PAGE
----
It’s on us –the students to involve ourselves in the awareness and prevention of sexual assault on college campuses.
President Obama noted that an estimated one in five women have been sexually assaulted during their college years, and of those assaults, only 12 percent are reported.
Just a few weeks ago, the third annual Sex 101 Week returned to Citrus College, educating students about the newly passed Senate Bill 967, “Yes Means Yes.” SB 967 revises what is considered consent, sexual assault on college campuses, and Title IX – an act that focuses on discrimination based on sexes in education programs.
The “It’s On Us” campaign and “Not Alone” report were unfortunately not mentioned during Sex 101 Week, and that is a shame because they both need to be discussed further in depth to educate students on not only sexual assault, but also how to prevent it and combat it on our campuses.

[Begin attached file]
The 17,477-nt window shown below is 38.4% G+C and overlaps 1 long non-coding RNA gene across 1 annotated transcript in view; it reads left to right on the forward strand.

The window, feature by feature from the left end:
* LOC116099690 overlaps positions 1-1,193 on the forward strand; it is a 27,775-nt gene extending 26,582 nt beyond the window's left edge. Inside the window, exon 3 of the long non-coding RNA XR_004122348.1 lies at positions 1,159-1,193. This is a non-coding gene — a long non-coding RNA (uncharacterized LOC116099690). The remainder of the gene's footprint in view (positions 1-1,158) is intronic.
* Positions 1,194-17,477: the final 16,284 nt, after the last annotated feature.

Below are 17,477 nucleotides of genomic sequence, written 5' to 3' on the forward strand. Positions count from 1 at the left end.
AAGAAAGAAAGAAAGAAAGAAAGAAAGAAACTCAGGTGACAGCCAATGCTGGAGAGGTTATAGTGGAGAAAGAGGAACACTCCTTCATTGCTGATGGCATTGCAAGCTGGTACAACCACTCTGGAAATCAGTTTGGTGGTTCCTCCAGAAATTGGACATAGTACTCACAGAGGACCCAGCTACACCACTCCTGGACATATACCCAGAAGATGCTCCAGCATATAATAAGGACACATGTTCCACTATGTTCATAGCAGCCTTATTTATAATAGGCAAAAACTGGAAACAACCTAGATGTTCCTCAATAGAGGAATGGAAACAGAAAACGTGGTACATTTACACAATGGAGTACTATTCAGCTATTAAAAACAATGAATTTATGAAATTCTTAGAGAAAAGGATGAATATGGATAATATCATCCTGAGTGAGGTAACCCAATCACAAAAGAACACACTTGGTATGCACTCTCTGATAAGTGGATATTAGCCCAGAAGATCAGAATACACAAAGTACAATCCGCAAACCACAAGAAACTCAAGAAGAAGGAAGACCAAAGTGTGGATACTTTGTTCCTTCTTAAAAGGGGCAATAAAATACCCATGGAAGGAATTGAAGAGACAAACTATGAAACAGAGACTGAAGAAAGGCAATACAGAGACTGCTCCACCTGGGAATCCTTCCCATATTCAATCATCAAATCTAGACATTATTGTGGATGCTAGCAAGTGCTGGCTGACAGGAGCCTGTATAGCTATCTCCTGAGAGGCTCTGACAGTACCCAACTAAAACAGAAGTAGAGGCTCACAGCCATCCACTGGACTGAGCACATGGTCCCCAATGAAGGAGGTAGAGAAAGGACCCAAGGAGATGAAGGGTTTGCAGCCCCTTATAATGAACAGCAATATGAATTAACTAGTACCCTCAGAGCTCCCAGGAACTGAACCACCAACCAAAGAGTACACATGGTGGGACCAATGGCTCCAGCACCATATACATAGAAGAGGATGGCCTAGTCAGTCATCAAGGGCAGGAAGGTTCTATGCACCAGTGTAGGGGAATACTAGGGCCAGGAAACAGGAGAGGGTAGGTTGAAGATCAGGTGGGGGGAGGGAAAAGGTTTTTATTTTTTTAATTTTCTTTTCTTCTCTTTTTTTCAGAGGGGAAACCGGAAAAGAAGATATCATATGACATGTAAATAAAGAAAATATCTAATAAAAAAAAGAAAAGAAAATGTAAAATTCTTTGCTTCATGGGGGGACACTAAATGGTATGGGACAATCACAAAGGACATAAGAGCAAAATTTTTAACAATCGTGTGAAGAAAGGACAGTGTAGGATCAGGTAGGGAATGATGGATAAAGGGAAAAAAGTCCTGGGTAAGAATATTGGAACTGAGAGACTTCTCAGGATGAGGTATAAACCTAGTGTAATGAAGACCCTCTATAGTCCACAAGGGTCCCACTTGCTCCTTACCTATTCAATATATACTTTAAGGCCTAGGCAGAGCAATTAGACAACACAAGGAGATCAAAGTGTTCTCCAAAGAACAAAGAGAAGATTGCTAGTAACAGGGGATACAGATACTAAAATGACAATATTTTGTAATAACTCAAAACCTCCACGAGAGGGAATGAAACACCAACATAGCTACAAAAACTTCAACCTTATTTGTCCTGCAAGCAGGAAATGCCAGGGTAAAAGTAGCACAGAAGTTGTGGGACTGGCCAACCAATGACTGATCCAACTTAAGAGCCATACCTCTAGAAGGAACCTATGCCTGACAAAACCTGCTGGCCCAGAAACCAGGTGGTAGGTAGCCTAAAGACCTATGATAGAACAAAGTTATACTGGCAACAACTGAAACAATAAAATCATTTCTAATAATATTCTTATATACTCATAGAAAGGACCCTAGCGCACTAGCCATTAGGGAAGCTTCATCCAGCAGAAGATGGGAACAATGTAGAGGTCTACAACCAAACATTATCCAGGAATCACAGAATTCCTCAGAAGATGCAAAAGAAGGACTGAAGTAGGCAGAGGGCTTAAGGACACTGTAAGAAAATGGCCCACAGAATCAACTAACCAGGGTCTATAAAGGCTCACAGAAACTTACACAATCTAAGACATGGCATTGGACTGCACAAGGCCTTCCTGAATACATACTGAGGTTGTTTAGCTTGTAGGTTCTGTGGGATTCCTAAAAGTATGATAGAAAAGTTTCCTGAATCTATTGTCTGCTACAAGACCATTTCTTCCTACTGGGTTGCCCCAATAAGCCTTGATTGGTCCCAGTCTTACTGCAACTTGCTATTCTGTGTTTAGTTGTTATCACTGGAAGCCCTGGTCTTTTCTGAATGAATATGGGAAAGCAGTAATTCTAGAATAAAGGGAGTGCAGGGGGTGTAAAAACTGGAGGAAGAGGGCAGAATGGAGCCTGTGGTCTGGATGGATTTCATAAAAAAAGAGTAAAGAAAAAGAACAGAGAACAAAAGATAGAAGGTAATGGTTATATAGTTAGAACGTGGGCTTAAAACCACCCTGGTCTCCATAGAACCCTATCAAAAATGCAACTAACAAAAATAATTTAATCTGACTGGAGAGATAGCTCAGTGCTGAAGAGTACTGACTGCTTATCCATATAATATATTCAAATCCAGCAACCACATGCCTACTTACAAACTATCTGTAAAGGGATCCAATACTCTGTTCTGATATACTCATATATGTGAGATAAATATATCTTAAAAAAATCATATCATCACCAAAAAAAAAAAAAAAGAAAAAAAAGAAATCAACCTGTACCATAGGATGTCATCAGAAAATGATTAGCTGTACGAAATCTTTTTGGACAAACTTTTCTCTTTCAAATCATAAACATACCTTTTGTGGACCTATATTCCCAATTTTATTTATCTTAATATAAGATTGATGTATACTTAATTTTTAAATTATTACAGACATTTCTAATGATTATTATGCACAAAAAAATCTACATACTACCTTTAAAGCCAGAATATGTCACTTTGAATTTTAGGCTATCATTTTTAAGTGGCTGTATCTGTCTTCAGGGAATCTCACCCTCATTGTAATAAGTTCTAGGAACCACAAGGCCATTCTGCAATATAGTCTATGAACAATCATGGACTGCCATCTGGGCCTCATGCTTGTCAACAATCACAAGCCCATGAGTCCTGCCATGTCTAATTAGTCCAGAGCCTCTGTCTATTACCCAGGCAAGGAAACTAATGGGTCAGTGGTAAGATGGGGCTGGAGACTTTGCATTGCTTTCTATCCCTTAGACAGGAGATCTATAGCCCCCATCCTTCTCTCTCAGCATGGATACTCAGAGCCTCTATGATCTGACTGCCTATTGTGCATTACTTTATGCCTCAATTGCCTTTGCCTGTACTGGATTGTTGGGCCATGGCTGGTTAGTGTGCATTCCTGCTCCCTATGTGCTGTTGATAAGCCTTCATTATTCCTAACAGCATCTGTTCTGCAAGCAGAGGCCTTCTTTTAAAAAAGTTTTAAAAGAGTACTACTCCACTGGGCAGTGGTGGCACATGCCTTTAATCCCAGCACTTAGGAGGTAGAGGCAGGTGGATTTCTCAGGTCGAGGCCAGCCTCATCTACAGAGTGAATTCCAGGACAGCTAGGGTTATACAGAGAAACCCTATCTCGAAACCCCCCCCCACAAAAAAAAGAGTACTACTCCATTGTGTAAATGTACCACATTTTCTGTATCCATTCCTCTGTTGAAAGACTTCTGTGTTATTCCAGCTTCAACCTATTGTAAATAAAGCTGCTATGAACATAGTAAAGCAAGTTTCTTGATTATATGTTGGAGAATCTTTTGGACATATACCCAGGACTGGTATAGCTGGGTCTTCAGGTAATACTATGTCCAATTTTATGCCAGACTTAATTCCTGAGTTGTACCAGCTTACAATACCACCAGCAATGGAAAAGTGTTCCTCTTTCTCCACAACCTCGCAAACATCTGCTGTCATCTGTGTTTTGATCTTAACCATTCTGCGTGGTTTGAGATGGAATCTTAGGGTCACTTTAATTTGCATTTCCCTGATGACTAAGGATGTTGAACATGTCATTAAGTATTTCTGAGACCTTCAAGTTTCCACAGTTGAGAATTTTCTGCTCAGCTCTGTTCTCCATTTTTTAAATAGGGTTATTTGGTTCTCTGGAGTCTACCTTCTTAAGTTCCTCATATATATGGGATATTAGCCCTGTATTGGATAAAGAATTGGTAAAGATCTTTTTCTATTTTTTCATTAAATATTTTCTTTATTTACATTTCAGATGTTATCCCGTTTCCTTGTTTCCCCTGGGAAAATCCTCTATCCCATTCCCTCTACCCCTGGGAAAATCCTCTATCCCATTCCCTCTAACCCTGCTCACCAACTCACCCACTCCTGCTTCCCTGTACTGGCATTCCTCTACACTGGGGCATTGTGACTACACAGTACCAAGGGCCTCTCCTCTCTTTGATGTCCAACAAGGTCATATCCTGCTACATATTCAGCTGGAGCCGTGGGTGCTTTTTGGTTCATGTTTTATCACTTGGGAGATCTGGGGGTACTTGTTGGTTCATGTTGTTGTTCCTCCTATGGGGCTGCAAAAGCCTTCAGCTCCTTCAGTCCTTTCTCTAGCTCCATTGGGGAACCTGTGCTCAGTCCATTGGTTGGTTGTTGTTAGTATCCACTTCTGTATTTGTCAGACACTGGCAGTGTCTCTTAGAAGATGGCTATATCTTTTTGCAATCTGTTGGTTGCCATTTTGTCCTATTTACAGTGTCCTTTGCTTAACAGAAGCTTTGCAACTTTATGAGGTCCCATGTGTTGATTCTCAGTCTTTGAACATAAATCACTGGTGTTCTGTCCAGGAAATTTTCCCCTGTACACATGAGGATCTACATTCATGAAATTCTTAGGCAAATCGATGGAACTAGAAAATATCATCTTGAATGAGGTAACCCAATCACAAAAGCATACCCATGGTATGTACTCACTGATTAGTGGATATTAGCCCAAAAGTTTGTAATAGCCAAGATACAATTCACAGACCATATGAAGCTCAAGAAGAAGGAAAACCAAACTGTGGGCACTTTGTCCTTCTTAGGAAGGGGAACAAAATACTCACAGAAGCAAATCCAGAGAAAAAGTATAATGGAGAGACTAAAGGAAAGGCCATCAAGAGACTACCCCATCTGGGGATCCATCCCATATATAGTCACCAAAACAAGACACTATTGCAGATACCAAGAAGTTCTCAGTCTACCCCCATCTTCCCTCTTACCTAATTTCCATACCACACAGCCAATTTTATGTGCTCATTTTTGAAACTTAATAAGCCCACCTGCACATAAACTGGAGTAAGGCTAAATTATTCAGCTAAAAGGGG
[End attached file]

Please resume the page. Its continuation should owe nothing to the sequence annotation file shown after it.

“It’s On Us,” asks everyone — men and women across America — to make a personal commitment to step off the sidelines and be part of the solution to campus sexual assault. “Not Alone” is information for students, schools, and anyone interested in finding resources on how to respond to and prevent sexual assault.
Though these campaigns and reports are aimed towards women, men are just as important in these situations. Society has been led to believe that rape is a women’s issue, and because of this, victims may feel uncomfortable reporting such incidences. In order to bring justice to alleged assailants, reporting them is key.
Following the tips and steps from both the “It’s On Us” campaign and the “Not Alone” report, college students can prevent sexual assaults.
We can lower the statistics, make campuses safer, and allow individuals to interact with each other without anxiety, but in order for this to happen, it’s on us.